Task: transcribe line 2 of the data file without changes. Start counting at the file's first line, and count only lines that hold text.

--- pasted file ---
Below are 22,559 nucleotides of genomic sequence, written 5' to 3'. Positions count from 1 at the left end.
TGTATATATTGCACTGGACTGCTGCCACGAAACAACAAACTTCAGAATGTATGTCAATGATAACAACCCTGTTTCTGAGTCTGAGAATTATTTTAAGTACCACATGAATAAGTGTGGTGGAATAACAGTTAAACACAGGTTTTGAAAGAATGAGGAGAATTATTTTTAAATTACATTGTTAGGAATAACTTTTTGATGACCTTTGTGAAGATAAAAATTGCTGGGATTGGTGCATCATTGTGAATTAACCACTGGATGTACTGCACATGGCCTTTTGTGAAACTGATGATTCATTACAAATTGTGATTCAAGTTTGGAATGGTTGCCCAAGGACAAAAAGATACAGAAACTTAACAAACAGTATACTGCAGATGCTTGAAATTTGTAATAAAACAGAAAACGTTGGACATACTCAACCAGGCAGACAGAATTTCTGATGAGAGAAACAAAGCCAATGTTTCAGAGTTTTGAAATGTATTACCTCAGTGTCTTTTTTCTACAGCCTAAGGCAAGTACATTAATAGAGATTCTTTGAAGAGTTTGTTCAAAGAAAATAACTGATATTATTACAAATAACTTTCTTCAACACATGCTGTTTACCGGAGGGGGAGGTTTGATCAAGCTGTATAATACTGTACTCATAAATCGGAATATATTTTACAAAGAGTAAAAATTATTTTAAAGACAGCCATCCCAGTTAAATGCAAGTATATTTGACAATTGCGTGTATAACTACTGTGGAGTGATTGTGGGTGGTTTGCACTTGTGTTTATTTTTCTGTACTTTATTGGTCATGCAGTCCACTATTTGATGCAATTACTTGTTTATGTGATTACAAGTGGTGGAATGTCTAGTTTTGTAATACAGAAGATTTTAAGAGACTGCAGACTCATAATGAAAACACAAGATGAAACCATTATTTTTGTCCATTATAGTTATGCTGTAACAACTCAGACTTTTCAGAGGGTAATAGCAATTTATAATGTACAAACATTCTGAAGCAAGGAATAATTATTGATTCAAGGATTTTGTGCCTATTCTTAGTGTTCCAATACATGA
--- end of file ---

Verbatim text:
TGTATATATTGCACTGGACTGCTGCCACGAAACAACAAACTTCAGAATGTATGTCAATGATAACAACCCTGTTTCTGAGTCTGAGAATTATTTTAAGTACCACATGAATAAGTGTGGTGGAATAACAGTTAAACACAGGTTTTGAAAGAATGAGGAGAATTATTTTTAAATTACATTGTTAGGAATAACTTTTTGATGACCTTTGTGAAGATAAAAATTGCTGGGATTGGTGCATCATTGTGAATTAACCACTGGATGTACTGCACATGGCCTTTTGTGAAACTGATGATTCATTACAAATTGTGATTCAAGTTTGGAATGGTTGCCCAAGGACAAAAAGATACAGAAACTTAACAAACAGTATACTGCAGATGCTTGAAATTTGTAATAAAACAGAAAACGTTGGACATACTCAACCAGGCAGACAGAATTTCTGATGAGAGAAACAAAGCCAATGTTTCAGAGTTTTGAAATGTATTACCTCAGTGTCTTTTTTCTACAGCCTAAGGCAAGTACATTAATAGAGATTCTTTGAAGAGTTTGTTCAAAGAAAATAACTGATATTATTACAAATAACTTTCTTCAACACATGCTGTTTACCGGAGGGGGAGGTTTGATCAAGCTGTATAATACTGTACTCATAAATCGGAATATATTTTACAAAGAGTAAAAATTATTTTAAAGACAGCCATCCCAGTTAAATGCAAGTATATTTGACAATTGCGTGTATAACTACTGTGGAGTGATTGTGGGTGGTTTGCACTTGTGTTTATTTTTCTGTACTTTATTGGTCATGCAGTCCACTATTTGATGCAATTACTTGTTTATGTGATTACAAGTGGTGGAATGTCTAGTTTTGTAATACAGAAGATTTTAAGAGACTGCAGACTCATAATGAAAACACAAGATGAAACCATTATTTTTGTCCATTATAGTTATGCTGTAACAACTCAGACTTTTCAGAGGGTAATAGCAATTTATAATGTACAAACATTCTGAAGCAAGGAATAATTATTGATTCAAGGATTTTGTGCCTATTCTTAGTGTTCCAATACATGA